Belatedly, Fanya realized she was facing a mortal man. His oddly short hair should have alerted her, his strange human eyes and round-tipped ears—just as in the tales her people told. It had been a long time since a human had been spotted in the Erynvorn, however. Clearly, the White Hart had brought him.

“Let me go,” she said, forcing one elbow through the net. Given time, she’d be able to free herself, but it would be much easier if he’d simply remove it.

“Not until you grant my wish.” Despite his bold words, he ended with a small grunt of pain.

She narrowed her eyes. “Free me, and I’ll pull my arrow from your arm and dress the wound.”

He glanced down at the protruding shaft, then back at her. “Although that’s a pressing need, it’s not my heart’s desire.”

“I’d think not bleeding to death on the forest floor would be anyone’s wish.”

“The injury’s not that bad.” He sent her a smile, his jaw clenched in obvious pain.

“Are all humans so foolishly stubborn? I nearly pierced your arm straight through.” She impatiently shrugged at the net covering her. “Release me, and I’ll help you.”


The first light of dawn lay soft over the hills outside Castle Clare, but the forest shadows still held the cool breath of night. Brianne O’Leary made her careful way through the underbrush, her green woolen cloak wrapped tightly about her, the hem dark with dew. Declan waited for her in the clearing where the ancient oak tree grew, and her heart sped at the thought of him.

In the charcoal darkness before sunrise, she’d crept from her room in the bower, where she slept with her two older sisters, and slipped out of the castle. Past the slumbering guard at the gate – and wouldn’t her father, the king, have stern words if he were to hear of that dereliction of duty – past the fields and farms, and finally into the sheltering woods. It was the only place she could meet with Declan, away from prying eyes and wagging tongues. For he was a miller’s son, and she was a princess, and her father would never allow them to wed.

Indeed, the king was in the midst of arranging marriages for all three of his daughters. Advantageous matches with neighboring lords that would cement his power in the west. Brianne had told him she had no desire to marry Lord Inchiquin, who was nearly twice her age, but the king had only laughed and waved his hand.

“It’s not for you to choose, daughter,” he said.

“But I don’t care for him. His breath smells of old cheese.” Brianne prided herself on always telling the truth, though her older sisters had scolded her for it more often than not.

“Must you be so blunt?” Colleen had said, when Brianne told her that her new gown was unflattering.

“It’s insulting,” Eva had agreed. “Just because we ask for your opinion doesn’t mean you have to answer so rudely.”

“If you don’t want to hear the truth, then don’t ask,” Brianne had said, a touch indignantly. “I won’t be lying to spare your feelings.”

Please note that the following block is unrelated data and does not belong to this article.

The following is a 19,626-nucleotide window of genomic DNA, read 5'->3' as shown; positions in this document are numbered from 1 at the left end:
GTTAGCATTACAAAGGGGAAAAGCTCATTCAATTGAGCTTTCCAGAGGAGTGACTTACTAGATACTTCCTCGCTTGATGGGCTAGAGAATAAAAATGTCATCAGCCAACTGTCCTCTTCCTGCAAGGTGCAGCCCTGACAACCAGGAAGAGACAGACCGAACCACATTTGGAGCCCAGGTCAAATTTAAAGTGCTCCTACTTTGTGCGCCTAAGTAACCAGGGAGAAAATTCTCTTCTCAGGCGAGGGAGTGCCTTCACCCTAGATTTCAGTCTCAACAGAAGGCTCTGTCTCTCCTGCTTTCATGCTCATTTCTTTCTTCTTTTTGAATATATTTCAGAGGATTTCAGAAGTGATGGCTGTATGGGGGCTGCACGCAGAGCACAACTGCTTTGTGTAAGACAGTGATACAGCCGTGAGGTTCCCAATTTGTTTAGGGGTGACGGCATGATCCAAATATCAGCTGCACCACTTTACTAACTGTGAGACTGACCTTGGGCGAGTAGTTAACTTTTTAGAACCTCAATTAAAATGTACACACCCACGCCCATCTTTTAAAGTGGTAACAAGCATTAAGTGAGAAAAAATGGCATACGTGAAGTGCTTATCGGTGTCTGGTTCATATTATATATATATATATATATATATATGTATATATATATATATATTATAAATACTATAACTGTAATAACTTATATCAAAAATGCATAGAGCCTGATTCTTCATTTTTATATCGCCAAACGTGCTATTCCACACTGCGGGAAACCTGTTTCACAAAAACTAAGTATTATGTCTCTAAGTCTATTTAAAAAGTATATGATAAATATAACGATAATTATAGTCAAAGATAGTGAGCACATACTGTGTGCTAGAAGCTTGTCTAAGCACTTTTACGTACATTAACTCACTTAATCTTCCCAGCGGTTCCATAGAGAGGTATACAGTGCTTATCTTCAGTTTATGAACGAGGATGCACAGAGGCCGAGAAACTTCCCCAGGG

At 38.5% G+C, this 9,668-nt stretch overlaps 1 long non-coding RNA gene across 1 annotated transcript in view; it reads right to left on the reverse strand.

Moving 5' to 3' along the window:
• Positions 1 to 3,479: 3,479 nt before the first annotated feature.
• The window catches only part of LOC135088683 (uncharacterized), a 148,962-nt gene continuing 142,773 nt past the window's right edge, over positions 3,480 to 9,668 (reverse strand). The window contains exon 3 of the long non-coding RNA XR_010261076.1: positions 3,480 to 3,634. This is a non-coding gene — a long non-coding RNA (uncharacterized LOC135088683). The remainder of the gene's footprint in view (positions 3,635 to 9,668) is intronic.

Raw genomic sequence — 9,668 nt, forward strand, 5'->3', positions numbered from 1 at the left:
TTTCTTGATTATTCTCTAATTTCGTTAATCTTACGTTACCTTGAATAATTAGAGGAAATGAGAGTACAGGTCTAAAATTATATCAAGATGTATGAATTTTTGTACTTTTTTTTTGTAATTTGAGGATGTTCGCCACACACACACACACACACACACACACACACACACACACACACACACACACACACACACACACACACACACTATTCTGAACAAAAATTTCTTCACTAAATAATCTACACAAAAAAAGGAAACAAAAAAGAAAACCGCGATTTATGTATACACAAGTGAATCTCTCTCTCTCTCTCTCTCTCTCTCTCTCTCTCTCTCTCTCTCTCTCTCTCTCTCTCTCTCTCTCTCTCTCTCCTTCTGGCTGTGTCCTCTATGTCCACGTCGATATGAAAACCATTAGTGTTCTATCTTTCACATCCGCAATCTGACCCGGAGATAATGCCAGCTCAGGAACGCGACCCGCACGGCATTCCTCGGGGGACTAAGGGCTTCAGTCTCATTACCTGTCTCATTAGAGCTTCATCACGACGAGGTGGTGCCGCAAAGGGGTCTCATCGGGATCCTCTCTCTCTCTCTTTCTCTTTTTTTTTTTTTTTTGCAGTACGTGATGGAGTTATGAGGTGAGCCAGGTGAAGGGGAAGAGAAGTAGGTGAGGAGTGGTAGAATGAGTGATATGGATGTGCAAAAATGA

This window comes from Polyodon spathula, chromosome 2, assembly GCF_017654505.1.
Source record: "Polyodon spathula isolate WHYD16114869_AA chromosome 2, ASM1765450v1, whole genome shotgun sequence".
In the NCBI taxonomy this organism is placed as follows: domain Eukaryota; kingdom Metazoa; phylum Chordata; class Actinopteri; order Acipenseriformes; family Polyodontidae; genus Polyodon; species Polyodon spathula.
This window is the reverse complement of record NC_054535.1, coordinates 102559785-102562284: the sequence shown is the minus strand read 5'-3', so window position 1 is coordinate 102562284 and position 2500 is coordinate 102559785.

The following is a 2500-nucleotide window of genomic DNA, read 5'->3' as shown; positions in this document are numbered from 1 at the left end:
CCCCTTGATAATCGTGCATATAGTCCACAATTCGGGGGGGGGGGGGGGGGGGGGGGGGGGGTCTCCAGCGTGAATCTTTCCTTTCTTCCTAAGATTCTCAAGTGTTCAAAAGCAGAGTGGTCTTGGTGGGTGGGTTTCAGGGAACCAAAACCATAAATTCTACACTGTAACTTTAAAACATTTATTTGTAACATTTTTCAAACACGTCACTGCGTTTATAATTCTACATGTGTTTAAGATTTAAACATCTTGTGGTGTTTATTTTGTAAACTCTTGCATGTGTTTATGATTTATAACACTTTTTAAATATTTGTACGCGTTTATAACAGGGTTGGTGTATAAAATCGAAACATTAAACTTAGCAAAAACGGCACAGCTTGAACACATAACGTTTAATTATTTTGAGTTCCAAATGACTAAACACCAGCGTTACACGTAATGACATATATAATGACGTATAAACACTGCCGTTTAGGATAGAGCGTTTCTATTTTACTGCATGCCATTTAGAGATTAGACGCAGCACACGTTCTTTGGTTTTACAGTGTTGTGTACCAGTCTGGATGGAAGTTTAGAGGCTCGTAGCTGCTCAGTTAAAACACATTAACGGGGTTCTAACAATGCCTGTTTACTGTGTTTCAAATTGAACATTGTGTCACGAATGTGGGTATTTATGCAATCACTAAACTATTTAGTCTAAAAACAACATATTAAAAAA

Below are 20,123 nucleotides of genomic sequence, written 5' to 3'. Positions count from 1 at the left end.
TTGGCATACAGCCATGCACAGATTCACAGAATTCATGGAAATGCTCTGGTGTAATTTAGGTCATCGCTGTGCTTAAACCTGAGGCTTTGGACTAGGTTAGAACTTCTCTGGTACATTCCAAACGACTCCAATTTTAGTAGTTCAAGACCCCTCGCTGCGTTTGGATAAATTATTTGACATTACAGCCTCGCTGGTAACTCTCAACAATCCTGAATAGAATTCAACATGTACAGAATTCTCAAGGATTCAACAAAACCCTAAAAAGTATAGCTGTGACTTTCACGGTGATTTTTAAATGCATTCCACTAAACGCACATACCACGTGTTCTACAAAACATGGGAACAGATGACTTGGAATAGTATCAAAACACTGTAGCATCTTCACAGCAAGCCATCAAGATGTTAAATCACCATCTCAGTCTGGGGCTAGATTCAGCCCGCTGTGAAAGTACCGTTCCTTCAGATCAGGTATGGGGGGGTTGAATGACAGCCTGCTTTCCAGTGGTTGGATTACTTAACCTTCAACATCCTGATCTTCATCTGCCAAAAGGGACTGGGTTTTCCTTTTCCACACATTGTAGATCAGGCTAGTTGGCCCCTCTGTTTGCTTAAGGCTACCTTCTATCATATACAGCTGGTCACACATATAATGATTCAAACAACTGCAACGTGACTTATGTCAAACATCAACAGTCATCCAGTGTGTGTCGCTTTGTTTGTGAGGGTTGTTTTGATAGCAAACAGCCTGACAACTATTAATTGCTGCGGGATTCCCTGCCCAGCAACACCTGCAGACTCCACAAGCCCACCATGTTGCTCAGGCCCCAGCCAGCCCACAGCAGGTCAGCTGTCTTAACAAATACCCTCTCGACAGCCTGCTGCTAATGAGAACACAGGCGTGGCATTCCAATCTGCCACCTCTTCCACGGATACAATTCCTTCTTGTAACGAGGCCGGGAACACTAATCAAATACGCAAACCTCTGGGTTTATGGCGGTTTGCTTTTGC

Ever since their mother had died – although the king had assured his daughters the queen was going to recover from her illness – Brianne had no taste for sweet untruths. She far preferred the straightforward to the circuitous. Even if it angered her sisters.

“I’ll forgive you,” Colleen said, tossing her dark plait over her shoulder, “but only if you help make supper tonight.”

Brianne lifted one eyebrow. It was true that she’d a Talent for cookery, and she enjoyed her time in the kitchen, but she disliked the extortion.

“I will, at that,” she said. “Though not because you ask. Forgive me, or not, I don’t care.”

In fact, the hunters had brought in a brace of hares, and she had a rabbit stew recipe she was eager to try. The cook was happy for Brianne’s help, and the warm kitchen of Castle Clare was where Brianne felt closest to the memory of her mother. The queen had taught her how to bake and blend, fillet and fry, season and salt. She’d had a rare magic that way, too.

Indeed, like their mother, each of the princesses had a touch of the old Gifts. Brianne’s affinity for cooking went far beyond the usual, her dishes flavorful and unique even when she only had the most ordinary ingredients at hand.

Colleen had a way with metal, able to polish up silver with the simple swipe of a rag, or find any lost coins that had rolled away. Once a month she spent the day in the local smithy, where the blacksmiths swore they were able to work three times faster and turn out higher-quality work than without her presence.

Eva’s water empathy was useful, as well. She was in demand as a dowser when the farmers wanted to dig a new well, and her bath water almost never went cold, no matter how long she chose to stay in the large tub they used for bathing.

The king was pleased that his daughters had such useful skills, although right after the queen’s death, Brianne had been banished from the kitchen for over-salting the food with her tears.

Her grief had become more manageable over time. But the second anniversary of the queen’s death was fast approaching, sending a shadow of memory over the inhabitants of the castle. Still, Brianne’s blossoming relationship with Declan had reminded her that happiness existed in the world, too, hand-in-hand with sorrow.

She’d gone to the mill for a special sack of finely ground barley flour and ended up spending nearly an hour talking with the miller’s handsome son. For nearly a year now, they’d snuck out to meet one another in the forest, though Declan’s duties at the mill were taking up more and more of his time.

He was waiting for her beneath the oak, his brown hair the glossy color of ripe chestnuts, his hazel eyes like midsummer leaves, his smile warmer than the fire upon the great hearth of the castle. Brianne’s heart gave a thump of joy at the sight of him.

“Declan,” she called, and ran across the damp grasses to be folded into his embrace.

Thank you for reading these excerpts – I hope you come join the campaign!